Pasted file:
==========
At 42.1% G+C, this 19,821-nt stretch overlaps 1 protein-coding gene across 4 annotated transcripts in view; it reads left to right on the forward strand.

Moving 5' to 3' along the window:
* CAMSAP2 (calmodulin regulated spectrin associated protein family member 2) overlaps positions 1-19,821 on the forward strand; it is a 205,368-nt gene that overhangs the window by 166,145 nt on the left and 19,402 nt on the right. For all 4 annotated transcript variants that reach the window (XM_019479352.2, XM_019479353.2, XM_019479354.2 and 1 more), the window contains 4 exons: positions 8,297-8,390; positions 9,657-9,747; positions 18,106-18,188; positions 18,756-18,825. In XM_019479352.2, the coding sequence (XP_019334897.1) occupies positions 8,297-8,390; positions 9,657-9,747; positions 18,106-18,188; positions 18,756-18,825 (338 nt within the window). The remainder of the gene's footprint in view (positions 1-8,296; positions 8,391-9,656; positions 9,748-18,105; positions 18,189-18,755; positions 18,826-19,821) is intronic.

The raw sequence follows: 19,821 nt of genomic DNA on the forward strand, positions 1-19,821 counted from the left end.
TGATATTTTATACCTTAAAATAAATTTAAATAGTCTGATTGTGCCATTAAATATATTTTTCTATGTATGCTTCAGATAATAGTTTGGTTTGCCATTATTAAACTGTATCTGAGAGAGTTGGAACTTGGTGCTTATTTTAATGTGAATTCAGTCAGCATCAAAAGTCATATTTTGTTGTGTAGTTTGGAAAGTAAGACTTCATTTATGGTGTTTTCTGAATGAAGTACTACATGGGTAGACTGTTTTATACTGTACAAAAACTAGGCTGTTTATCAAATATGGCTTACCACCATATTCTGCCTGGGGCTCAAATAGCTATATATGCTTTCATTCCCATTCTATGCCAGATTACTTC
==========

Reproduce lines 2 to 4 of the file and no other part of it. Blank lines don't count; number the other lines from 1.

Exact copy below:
Moving 5' to 3' along the window:
* CAMSAP2 (calmodulin regulated spectrin associated protein family member 2) overlaps positions 1-19,821 on the forward strand; it is a 205,368-nt gene that overhangs the window by 166,145 nt on the left and 19,402 nt on the right. For all 4 annotated transcript variants that reach the window (XM_019479352.2, XM_019479353.2, XM_019479354.2 and 1 more), the window contains 4 exons: positions 8,297-8,390; positions 9,657-9,747; positions 18,106-18,188; positions 18,756-18,825. In XM_019479352.2, the coding sequence (XP_019334897.1) occupies positions 8,297-8,390; positions 9,657-9,747; positions 18,106-18,188; positions 18,756-18,825 (338 nt within the window). The remainder of the gene's footprint in view (positions 1-8,296; positions 8,391-9,656; positions 9,748-18,105; positions 18,189-18,755; positions 18,826-19,821) is intronic.

The raw sequence follows: 19,821 nt of genomic DNA on the forward strand, positions 1-19,821 counted from the left end.